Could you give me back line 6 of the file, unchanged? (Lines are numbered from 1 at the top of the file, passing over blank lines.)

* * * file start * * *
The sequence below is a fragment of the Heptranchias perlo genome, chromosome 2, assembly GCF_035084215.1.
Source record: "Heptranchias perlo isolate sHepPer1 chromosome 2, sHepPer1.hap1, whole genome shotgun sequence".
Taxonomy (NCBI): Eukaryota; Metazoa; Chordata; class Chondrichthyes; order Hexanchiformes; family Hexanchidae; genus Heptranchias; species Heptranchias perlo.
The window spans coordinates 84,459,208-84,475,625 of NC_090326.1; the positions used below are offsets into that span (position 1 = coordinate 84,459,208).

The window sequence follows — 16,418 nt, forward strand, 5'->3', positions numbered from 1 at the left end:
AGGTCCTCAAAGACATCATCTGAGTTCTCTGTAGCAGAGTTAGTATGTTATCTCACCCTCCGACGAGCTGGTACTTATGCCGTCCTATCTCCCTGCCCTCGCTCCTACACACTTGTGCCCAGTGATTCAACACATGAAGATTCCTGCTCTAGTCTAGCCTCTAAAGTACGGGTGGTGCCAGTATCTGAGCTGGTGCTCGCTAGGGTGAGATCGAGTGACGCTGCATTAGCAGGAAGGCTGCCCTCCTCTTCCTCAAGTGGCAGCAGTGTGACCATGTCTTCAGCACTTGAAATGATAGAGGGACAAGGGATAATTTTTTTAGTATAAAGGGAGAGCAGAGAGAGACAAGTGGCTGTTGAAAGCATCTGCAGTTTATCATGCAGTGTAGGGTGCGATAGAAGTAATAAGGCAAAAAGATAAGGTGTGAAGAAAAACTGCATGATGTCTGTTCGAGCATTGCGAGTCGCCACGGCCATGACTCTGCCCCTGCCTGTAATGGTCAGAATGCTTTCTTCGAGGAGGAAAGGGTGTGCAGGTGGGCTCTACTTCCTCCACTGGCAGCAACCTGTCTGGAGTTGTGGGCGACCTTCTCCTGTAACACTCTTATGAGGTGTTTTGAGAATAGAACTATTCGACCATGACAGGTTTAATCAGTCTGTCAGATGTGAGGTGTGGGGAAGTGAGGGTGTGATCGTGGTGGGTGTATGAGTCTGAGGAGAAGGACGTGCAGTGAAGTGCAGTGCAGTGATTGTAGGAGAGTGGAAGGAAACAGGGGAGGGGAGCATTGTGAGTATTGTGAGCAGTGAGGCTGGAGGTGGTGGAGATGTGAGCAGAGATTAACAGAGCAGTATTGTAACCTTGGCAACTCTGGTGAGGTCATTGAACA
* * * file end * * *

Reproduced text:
AGGTCCTCAAAGACATCATCTGAGTTCTCTGTAGCAGAGTTAGTATGTTATCTCACCCTCCGACGAGCTGGTACTTATGCCGTCCTATCTCCCTGCCCTCGCTCCTACACACTTGTGCCCAGTGATTCAACACATGAAGATTCCTGCTCTAGTCTAGCCTCTAAAGTACGGGTGGTGCCAGTATCTGAGCTGGTGCTCGCTAGGGTGAGATCGAGTGACGCTGCATTAGCAGGAAGGCTGCCCTCCTCTTCCTCAAGTGGCAGCAGTGTGACCATGTCTTCAGCACTTGAAATGATAGAGGGACAAGGGATAATTTTTTTAGTATAAAGGGAGAGCAGAGAGAGACAAGTGGCTGTTGAAAGCATCTGCAGTTTATCATGCAGTGTAGGGTGCGATAGAAGTAATAAGGCAAAAAGATAAGGTGTGAAGAAAAACTGCATGATGTCTGTTCGAGCATTGCGAGTCGCCACGGCCATGACTCTGCCCCTGCCTGTAATGGTCAGAATGCTTTCTTCGAGGAGGAAAGGGTGTGCAGGTGGGCTCTACTTCCTCCACTGGCAGCAACCTGTCTGGAGTTGTGGGCGACCTTCTCCTGTAACACTCTTATGAGGTGTTTTGAGAATAGAACTATTCGACCATGACAGGTTTAATCAGTCTGTCAGATGTGAGGTGTGGGGAAGTGAGGGTGTGATCGTGGTGGGTGTATGAGTCTGAGGAGAAGGACGTGCAGTGAAGTGCAGTGCAGTGATTGTAGGAGAGTGGAAGGAAACAGGGGAGGGGAGCATTGTGAGTATTGTGAGCAGTGAGGCTGGAGGTGGTGGAGATGTGAGCAGAGATTAACAGAGCAGTATTGTAACCTTGGCAACTCTGGTGAGGTCATTGAACA